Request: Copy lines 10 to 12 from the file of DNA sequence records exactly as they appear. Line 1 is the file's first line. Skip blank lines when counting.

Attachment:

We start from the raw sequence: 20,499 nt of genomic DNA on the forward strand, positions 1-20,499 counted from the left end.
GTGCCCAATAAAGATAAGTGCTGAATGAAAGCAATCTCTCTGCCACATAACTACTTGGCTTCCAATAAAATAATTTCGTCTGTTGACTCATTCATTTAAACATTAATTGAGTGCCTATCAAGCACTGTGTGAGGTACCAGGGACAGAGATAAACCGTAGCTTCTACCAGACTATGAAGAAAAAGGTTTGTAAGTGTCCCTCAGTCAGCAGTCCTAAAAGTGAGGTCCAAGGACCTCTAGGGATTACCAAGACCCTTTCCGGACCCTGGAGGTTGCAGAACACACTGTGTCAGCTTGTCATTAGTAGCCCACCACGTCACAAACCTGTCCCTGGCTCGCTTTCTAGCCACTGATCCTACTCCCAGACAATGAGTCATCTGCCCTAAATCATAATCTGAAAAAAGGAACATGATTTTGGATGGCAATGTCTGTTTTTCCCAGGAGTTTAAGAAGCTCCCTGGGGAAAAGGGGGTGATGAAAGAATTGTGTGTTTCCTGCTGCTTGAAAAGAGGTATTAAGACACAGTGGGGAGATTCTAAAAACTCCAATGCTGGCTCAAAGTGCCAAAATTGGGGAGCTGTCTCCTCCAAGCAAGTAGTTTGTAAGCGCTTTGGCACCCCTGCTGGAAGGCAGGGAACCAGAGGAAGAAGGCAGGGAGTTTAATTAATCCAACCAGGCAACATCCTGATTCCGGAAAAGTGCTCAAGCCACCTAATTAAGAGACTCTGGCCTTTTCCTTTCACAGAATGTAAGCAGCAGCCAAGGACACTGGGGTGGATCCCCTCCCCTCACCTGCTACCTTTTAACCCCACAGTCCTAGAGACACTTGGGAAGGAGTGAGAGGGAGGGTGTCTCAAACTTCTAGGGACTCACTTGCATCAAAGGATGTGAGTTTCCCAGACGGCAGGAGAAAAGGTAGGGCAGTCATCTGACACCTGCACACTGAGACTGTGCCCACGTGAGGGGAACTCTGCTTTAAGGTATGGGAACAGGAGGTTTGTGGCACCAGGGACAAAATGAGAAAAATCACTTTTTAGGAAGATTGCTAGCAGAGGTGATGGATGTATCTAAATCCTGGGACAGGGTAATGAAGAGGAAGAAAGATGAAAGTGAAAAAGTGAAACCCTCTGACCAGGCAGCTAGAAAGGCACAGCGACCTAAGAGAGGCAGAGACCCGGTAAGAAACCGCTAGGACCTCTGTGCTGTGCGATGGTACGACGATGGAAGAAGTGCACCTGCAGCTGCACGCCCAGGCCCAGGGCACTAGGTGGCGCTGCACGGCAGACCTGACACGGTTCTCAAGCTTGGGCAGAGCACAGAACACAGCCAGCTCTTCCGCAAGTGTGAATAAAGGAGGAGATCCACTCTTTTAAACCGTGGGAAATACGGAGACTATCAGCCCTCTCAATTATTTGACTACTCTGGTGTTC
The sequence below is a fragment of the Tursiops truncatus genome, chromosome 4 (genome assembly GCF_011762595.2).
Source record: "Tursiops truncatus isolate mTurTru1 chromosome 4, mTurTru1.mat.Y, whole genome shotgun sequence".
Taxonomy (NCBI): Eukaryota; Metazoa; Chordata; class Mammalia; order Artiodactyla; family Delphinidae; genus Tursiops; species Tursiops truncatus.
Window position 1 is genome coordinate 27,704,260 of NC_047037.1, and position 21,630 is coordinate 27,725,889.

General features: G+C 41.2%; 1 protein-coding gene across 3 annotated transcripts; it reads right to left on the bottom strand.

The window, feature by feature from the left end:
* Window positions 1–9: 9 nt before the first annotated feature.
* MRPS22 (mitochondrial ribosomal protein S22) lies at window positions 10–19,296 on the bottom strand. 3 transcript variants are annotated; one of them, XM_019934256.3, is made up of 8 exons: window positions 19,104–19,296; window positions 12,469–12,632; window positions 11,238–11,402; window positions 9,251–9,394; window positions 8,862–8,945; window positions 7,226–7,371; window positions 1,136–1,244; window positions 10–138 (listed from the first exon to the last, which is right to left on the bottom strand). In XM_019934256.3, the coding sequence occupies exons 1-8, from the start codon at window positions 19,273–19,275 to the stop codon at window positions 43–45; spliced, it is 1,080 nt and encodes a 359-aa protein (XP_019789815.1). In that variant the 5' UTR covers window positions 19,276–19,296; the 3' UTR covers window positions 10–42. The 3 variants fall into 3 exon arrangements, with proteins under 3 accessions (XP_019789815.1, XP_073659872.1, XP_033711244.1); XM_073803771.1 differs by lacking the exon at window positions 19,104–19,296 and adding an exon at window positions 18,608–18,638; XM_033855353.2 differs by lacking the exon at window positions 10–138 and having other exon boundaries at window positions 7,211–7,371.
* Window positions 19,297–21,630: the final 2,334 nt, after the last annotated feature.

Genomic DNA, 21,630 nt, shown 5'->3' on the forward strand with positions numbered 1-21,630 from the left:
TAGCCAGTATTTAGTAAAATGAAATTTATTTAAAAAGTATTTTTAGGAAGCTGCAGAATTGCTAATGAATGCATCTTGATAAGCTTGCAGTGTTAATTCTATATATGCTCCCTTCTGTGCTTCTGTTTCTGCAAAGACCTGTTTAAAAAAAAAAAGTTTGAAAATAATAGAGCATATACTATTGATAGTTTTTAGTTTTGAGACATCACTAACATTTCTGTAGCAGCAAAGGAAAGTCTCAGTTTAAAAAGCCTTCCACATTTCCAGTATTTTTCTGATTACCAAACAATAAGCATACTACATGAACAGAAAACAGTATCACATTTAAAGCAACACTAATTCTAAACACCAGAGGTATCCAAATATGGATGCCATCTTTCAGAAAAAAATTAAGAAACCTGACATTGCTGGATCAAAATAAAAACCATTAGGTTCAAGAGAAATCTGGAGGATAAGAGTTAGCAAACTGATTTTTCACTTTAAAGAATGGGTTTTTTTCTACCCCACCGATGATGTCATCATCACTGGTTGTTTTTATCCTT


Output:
* MRPS22 (mitochondrial ribosomal protein S22) lies at window positions 10–19,296 on the bottom strand. 3 transcript variants are annotated; one of them, XM_019934256.3, is made up of 8 exons: window positions 19,104–19,296; window positions 12,469–12,632; window positions 11,238–11,402; window positions 9,251–9,394; window positions 8,862–8,945; window positions 7,226–7,371; window positions 1,136–1,244; window positions 10–138 (listed from the first exon to the last, which is right to left on the bottom strand). In XM_019934256.3, the coding sequence occupies exons 1-8, from the start codon at window positions 19,273–19,275 to the stop codon at window positions 43–45; spliced, it is 1,080 nt and encodes a 359-aa protein (XP_019789815.1). In that variant the 5' UTR covers window positions 19,276–19,296; the 3' UTR covers window positions 10–42. The 3 variants fall into 3 exon arrangements, with proteins under 3 accessions (XP_019789815.1, XP_073659872.1, XP_033711244.1); XM_073803771.1 differs by lacking the exon at window positions 19,104–19,296 and adding an exon at window positions 18,608–18,638; XM_033855353.2 differs by lacking the exon at window positions 10–138 and having other exon boundaries at window positions 7,211–7,371.
* Window positions 19,297–21,630: the final 2,334 nt, after the last annotated feature.

Genomic DNA, 21,630 nt, shown 5'->3' on the forward strand with positions numbered 1-21,630 from the left: